Creating Non-Human People
Last week, the Academy of Medical Sciences released a report calling for better regulation of experiments involving animals containing human tissues or genes. One specific claim made by the report is that experiments which entail “modifying non-human primates to create human-like awareness or behaviour” should be banned. Was it right to call for such a ban?
We tend to value the rational behaviour and awareness displayed by humans very highly. It is often thought to be what makes humans superior to other animals, and we think it’s a shame when particular humans lack awareness and rationality. That being the case, surely the more individuals with such awareness the better?
The Daily Mail is quite clear about its reasons for agreeing with the report’s judgement: experiments which induced human-like behaviour in non-humans would inevitably lead to a Planet of the Apes or Deep Blue Sea situation – super-intelligent, violent, most likely malicious animals taking over the world. Worries of that nature don’t seem to be well-grounded. Experiments would aim to make the primates more intelligent than they currently are, not to make them super-intelligent, and would be very unlikely to be able to do the latter even if they wanted to. Making creatures act more like humans would hopefully make them less violent and less likely to fight us, rather than more so. And of course scientists would not be making armies of these creatures, or making them extraordinarily strong.
Martin Bobrow, professor of medical genetics at the University of Cambridge, who led the panel, said: “Where people worry is when you get to the brain, the germ cells and the sentinel features that help people recognise what is a person, as opposed to a rat or a rabbit”. Here he clearly contrasts ‘person’ with ‘rat’ and ‘rabbit’. The implication is that we are currently able to distinguish people from non-human animals, and that we shouldn’t do anything which would prevent us from recognising the difference. So in order to know how we should respond to experiments which make primates behave more like humans, we need to understand what it is to be a person.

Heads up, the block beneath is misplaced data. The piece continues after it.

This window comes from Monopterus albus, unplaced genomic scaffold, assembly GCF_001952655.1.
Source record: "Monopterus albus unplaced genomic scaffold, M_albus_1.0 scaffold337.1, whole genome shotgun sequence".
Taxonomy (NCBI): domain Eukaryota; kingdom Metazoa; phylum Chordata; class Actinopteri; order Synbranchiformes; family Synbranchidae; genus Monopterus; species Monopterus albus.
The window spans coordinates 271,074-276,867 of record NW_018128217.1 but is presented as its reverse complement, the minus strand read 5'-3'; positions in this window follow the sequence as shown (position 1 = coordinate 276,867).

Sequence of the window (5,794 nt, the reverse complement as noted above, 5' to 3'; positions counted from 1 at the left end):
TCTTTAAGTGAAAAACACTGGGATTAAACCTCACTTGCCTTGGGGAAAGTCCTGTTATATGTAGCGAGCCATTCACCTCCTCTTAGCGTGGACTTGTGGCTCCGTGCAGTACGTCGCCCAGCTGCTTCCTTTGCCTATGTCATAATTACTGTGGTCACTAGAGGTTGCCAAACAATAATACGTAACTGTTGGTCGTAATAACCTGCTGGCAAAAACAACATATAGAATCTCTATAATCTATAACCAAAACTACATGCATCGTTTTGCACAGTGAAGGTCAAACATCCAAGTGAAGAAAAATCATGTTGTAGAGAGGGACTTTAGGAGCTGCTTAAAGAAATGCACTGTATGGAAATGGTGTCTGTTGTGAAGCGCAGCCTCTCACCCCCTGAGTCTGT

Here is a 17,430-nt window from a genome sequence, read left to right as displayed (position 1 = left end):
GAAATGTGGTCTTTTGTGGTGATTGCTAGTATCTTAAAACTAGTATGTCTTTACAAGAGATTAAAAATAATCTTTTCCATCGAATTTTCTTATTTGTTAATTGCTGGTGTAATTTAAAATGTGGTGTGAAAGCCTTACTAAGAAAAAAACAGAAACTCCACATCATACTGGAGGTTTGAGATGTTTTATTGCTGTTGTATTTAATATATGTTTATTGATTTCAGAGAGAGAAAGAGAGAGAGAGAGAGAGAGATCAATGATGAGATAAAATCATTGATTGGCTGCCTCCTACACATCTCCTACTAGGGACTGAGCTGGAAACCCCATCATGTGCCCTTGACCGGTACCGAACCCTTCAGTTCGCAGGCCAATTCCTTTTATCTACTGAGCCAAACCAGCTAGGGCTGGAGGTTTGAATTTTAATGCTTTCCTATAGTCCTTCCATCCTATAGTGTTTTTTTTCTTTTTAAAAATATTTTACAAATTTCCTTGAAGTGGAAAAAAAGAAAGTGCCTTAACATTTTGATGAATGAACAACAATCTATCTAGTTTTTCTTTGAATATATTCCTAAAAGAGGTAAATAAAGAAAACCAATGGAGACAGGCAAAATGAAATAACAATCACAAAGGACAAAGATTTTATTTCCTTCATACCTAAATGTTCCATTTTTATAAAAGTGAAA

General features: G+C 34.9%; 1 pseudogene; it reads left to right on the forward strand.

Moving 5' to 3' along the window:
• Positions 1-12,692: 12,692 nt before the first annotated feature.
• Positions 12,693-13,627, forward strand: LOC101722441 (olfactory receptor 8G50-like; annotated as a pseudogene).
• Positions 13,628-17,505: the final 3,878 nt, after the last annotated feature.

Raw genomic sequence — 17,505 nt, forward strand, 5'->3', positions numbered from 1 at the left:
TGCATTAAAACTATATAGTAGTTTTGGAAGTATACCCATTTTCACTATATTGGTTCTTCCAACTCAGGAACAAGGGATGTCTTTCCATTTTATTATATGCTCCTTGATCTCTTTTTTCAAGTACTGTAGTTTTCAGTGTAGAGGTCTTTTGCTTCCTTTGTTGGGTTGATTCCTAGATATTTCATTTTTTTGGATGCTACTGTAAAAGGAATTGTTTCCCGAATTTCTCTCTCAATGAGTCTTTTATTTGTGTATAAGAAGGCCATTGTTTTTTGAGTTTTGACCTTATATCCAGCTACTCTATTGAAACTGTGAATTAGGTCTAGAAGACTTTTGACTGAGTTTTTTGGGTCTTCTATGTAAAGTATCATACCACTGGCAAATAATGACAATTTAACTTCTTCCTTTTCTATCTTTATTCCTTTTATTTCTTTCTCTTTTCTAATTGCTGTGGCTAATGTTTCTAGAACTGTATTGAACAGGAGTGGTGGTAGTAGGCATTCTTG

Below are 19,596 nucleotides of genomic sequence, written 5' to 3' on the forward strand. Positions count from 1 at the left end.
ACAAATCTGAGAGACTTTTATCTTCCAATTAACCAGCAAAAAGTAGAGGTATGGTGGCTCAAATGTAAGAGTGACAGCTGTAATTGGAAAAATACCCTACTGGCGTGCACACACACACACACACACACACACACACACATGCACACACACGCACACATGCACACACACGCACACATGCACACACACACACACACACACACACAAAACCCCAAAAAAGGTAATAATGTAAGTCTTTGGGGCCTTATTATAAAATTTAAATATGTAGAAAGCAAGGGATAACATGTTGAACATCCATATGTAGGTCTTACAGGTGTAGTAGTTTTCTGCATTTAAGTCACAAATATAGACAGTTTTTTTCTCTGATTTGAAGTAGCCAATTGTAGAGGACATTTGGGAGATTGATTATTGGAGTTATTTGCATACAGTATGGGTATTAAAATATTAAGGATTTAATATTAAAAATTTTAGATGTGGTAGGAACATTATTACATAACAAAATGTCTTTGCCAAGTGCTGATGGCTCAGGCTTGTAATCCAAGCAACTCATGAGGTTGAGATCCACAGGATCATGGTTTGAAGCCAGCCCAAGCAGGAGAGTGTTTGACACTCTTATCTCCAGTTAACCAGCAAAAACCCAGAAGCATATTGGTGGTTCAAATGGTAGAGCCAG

John Locke thought that what it meant to be a person was to be rational and to have a continuous stream of consciousness. In theory, an animal of any type could be a person. In that case, if we induced in a non-human primate enough awareness and human-like behaviour they would be a person. What would be problematic about doing so? One possible answer is that it might not be possible to tell when a primate became a person. However, that doesn’t sound like a compelling reason against a modifying a primate in a way which makes them more like a person. We could decide whether it is worse to treat a person as if they weren’t a person or vice versa, and then err on the side of caution in our treatment of the resulting animals. In that case, it might not matter whether we knew precisely which were people and which were not.
However, perhaps the writers of the report were not worried about the uncertain status of the non-human primates, but about the fact that whether they were in fact people, or just close to being people, it would be wrong to test on them. If that is the case, it’s experimenting on these animals which should be illegal, not producing them.
While no reason has yet been found to think that modifying non-human primates such that they are people is in itself wrong, various bad consequences might ensue. The awareness they gained might allow them to realise that they have been exploited, or increase their suffering in some other way (particularly if they were kept confined in the research facility). On the other hand, we usually think that our lives are greatly enriched by the awareness and understanding we have of the world around us, so perhaps theirs would be too.
Alternatively, maybe we haven’t been using the right understanding of ‘person’. Maybe a person is a being with a soul or anyway one which must necessarily be human. Then experiments which modify non-human primates such that they display human-like behaviour might result in beings who feel as if they are people, but aren’t people. That seems likely to be confusing for us and upsetting for them.
Perhaps the most serious problem might be if the scientists involved had the wrong understanding of ‘people’. Say that the non-human primates were people, but that scientists assumed that only humans could be people, and therefore continued to experiment on the primates. It seems important to avoid such a scenario. But it could be avoided by legislation on how to treat the resulting animals (for example, perhaps by widening human rights legislation to cover them), rather than by banning the initial experiments.
It’s difficult to know whether the report was right to ban the experiments that it did. What seems clearer is that our reaction to human/animal mixing experiments depends to some degree on what makes a being a person.